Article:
DOL Axes Rules to Regulate Child Farm Labor

By:  Brian Koenig
DOL Axes Rules to Regulate Child Farm Labor

 Farmers are celebrating the defeat of a proposed federal law that would have barred children from operating power equipment on private land, which would have barred kids from helping with milking cows and feeding animals, amongst other restrictions.

In opposing an attempt by the government to further regulate farm labor, farmers across the Midwest are celebrating the defeat of a federal initiative that would have barred children from operating for compensation power equipment on private land.

Specifically, to curb the number of youth fatalities in the industry, the U.S. Department of Labor proposed a measure to require paid farm workers to be at least 16 years old to operate power equipment, such as tractors. Further, they would have to be at least 18 years old to work at silos, feedlots, grain elevators, as well as other related activities the government deemed hazardous.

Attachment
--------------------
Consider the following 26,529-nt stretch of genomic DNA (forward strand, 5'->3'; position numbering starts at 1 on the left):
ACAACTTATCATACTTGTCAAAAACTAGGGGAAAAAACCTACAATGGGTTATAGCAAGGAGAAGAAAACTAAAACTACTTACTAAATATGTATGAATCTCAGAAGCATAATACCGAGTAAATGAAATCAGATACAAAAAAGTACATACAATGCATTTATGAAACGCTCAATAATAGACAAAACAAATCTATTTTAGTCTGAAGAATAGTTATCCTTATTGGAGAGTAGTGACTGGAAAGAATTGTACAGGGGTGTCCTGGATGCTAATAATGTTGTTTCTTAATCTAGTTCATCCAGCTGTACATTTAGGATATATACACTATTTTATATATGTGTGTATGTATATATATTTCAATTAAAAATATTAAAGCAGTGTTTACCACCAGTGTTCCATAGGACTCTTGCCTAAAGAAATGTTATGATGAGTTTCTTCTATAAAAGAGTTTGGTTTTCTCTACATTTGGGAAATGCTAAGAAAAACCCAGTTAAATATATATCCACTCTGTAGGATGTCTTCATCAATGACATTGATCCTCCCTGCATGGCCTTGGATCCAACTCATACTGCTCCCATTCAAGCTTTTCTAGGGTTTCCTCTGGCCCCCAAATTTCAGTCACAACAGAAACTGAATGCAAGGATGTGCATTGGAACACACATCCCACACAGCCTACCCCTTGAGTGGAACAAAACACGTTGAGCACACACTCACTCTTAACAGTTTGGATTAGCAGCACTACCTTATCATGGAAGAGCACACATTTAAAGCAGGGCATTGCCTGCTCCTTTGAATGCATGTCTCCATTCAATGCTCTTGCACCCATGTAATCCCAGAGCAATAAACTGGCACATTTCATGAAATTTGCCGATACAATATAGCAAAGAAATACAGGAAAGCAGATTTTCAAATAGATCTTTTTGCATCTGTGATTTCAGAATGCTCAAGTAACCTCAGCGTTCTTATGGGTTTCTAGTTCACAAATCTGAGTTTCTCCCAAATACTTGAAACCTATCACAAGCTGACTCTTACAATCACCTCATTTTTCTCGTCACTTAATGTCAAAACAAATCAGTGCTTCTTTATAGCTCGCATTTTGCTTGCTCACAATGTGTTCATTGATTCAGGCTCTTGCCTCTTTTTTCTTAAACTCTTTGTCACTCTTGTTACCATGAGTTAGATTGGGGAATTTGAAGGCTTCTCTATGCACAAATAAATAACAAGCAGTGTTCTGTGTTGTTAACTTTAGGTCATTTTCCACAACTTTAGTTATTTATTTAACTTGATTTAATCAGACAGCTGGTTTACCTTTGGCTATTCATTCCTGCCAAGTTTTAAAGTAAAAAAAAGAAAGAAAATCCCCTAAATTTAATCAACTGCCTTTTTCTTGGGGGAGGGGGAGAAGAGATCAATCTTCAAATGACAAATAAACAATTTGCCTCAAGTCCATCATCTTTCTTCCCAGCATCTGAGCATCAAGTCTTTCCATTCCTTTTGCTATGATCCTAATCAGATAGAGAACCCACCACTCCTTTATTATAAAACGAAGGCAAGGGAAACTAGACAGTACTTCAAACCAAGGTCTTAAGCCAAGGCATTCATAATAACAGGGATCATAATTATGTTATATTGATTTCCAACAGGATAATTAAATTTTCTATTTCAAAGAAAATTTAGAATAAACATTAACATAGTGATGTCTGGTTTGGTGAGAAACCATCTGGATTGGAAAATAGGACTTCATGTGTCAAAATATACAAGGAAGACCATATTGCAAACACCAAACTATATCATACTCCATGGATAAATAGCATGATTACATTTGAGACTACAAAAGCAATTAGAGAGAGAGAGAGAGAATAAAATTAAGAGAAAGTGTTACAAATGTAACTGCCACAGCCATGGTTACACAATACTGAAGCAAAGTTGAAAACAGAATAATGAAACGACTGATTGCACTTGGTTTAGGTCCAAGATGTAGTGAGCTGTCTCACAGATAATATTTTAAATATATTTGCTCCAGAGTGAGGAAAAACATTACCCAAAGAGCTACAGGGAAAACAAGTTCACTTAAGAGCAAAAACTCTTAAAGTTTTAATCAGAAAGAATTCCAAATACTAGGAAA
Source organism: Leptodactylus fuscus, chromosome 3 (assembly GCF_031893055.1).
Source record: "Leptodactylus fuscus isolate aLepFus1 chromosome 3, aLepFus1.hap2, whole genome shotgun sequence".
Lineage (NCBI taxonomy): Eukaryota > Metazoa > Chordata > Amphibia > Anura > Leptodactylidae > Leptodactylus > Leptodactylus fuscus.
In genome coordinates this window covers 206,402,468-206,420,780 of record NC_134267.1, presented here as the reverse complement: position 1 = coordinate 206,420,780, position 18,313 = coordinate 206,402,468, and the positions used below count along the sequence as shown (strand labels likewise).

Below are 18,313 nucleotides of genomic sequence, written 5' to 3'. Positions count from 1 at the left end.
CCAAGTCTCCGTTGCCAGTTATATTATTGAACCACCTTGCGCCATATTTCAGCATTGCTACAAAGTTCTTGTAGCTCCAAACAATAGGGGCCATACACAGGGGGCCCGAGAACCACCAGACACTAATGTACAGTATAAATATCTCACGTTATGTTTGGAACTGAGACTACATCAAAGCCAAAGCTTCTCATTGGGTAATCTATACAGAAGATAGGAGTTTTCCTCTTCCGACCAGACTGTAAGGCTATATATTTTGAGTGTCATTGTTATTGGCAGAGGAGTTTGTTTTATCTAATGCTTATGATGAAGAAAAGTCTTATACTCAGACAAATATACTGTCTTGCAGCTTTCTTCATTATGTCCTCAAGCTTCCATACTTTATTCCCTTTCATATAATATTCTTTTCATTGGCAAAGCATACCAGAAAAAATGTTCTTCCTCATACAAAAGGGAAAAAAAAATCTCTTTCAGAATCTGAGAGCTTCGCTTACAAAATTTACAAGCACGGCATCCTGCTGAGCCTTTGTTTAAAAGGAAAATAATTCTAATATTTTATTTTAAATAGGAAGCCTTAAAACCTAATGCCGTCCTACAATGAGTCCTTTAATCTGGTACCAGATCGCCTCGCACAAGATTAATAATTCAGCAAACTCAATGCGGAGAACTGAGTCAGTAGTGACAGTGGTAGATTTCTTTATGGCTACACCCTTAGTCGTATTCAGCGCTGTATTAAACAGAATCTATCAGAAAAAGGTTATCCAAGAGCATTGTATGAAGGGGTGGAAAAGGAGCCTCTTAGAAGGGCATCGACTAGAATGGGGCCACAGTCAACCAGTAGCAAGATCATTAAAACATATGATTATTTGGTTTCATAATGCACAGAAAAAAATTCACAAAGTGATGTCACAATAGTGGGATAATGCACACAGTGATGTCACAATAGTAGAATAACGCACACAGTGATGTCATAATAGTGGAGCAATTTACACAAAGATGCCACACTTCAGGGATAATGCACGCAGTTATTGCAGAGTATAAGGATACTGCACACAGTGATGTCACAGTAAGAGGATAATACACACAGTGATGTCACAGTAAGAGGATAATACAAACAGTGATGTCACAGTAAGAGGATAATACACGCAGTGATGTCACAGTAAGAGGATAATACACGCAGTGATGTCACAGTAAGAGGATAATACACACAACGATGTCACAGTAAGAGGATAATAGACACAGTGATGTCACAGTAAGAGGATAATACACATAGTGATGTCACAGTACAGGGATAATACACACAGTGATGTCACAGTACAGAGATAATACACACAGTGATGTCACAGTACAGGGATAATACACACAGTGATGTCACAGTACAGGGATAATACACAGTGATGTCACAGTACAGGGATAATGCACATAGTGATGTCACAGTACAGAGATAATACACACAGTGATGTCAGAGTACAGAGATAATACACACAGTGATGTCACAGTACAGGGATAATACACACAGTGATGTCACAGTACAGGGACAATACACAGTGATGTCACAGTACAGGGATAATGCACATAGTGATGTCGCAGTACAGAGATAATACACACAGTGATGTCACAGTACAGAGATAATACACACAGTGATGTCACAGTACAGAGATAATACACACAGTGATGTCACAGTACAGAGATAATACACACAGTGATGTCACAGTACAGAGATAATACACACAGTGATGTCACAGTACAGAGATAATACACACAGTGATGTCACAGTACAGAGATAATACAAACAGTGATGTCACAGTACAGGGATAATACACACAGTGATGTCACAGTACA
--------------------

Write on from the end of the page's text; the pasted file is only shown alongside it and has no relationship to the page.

Dennis Mosbacher, a farmer who adamantly opposed the measure, asserted that the Labor Department was severely misguided in its effort to impose such regulations on the farming industry. “You can’t make a rule to stop every accident,” said Mosbacher, whose 10-year-old son helps out at their family farm in a small Illinois town. “There’s always a risk in life, no matter what you do.”

Mosbacher's wife, Debbie, said the Labor Department’s proposed rules ignore the fact that children growing up on farms are raised to understand the dangers of farm work and are slowly eased into more risky chores. When it comes to children helping out, “a lot of times, yes, it’s a necessity,” she averred. "A 10-year-old may not be able to load a 70-pound bale. But everyone's got a job to do, and if you wait until they're 18 to teach them it won't be something that's instinctive in them."

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